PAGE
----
Although euinside wrote in details about the report, I will recall another important conclusion from it: "public sector employment has remained a major channel through which political parties in Greece dispense favours to partisan voters, as well a “redistributive” tool in periods of high unemployment". This is why the increase of wages in the public sector significantly overtakes the rise in the private sector, which not only leads to more public spending but also erodes competitiveness.
In this regard, all claims that the Greek people is a victim of a world conspiracy are definitely not justified. Whatever speculations with Greek debt were made, the Greek politicians are to be blamed, elected by the people who were bribed with generous social benefits for years. These are the risks of democracy - you have a right to choose but if you make a mistake you have to take on the consequences. This is also solidarity, not just sharing of prosperity.
On Thursday Parliament will vote on legislative amendments that would allow the implementation of the measures in the strategy. And by the way, The New York Times notes that one of the most controversial issues is related to the deadlines in the privatisation strategy, especially regarding the state electricity company, "whose powerful union has close ties to the Socialists". This "warm connection" between trade unions and political parties had seriously contributed to the erosion of public finances, consolidating the political status quo.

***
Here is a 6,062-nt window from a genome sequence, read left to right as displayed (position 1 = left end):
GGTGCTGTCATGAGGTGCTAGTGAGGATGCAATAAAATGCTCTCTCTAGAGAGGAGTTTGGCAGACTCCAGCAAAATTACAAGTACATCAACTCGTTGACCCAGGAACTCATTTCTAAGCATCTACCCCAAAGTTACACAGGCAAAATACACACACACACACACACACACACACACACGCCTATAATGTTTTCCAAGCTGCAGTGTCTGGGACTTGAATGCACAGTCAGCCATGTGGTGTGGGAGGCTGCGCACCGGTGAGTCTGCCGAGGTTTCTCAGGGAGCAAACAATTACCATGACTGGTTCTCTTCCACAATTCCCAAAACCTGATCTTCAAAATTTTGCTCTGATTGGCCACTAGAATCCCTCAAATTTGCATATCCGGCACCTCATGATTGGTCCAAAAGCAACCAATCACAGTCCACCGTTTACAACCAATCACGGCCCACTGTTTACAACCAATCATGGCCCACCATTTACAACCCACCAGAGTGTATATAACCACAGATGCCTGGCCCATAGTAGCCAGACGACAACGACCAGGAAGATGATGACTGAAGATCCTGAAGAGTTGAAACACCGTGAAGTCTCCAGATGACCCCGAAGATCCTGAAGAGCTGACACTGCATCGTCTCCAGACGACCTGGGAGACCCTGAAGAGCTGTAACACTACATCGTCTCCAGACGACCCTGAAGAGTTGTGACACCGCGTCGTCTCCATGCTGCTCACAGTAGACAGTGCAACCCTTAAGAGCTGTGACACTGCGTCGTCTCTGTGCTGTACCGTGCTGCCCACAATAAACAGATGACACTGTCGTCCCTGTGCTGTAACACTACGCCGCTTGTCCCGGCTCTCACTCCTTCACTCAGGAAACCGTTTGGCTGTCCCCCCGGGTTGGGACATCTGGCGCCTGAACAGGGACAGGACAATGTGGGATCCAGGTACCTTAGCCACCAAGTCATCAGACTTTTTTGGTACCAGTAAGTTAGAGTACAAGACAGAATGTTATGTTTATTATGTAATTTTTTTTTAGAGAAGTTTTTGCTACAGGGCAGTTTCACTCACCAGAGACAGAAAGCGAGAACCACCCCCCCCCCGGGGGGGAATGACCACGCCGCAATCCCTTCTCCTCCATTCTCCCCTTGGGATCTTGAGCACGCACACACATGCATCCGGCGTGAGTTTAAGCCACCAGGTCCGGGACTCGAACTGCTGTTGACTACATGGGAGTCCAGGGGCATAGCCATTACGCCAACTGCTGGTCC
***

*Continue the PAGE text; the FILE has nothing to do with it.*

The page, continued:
The European leaders welcomed the result of the voting, expecting a positive voting on Thursday too. This will clear the way not just for the release of the 12bn euros tranche, under the current loan of 110bn euro, but for the agreeing of a second, probably bigger loan. The decision of the finance ministers of the euro area countries is expected to be taken at their extraordinary meeting on Sunday, July 3.